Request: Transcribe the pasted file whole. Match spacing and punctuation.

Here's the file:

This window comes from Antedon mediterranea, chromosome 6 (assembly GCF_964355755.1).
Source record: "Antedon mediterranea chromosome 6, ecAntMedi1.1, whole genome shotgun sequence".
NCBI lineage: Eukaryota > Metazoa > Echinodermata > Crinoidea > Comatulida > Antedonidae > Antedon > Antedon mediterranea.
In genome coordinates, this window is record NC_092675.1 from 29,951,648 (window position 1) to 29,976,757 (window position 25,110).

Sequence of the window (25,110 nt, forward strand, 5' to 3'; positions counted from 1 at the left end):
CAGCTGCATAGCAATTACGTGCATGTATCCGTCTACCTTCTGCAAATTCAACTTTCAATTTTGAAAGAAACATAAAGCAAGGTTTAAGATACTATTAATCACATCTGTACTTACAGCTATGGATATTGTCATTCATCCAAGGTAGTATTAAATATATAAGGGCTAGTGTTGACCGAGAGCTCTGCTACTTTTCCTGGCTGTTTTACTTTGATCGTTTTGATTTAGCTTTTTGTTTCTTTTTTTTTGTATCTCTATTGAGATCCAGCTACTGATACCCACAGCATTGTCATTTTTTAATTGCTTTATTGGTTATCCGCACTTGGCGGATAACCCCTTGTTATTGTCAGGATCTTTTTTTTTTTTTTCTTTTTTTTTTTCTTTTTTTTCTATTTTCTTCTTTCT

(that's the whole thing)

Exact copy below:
This window comes from Antedon mediterranea, chromosome 6 (assembly GCF_964355755.1).
Source record: "Antedon mediterranea chromosome 6, ecAntMedi1.1, whole genome shotgun sequence".
NCBI lineage: Eukaryota > Metazoa > Echinodermata > Crinoidea > Comatulida > Antedonidae > Antedon > Antedon mediterranea.
In genome coordinates, this window is record NC_092675.1 from 29,951,648 (window position 1) to 29,976,757 (window position 25,110).

Sequence of the window (25,110 nt, forward strand, 5' to 3'; positions counted from 1 at the left end):
CAGCTGCATAGCAATTACGTGCATGTATCCGTCTACCTTCTGCAAATTCAACTTTCAATTTTGAAAGAAACATAAAGCAAGGTTTAAGATACTATTAATCACATCTGTACTTACAGCTATGGATATTGTCATTCATCCAAGGTAGTATTAAATATATAAGGGCTAGTGTTGACCGAGAGCTCTGCTACTTTTCCTGGCTGTTTTACTTTGATCGTTTTGATTTAGCTTTTTGTTTCTTTTTTTTTGTATCTCTATTGAGATCCAGCTACTGATACCCACAGCATTGTCATTTTTTAATTGCTTTATTGGTTATCCGCACTTGGCGGATAACCCCTTGTTATTGTCAGGATCTTTTTTTTTTTTTTCTTTTTTTTTTTCTTTTTTTTCTATTTTCTTCTTTCT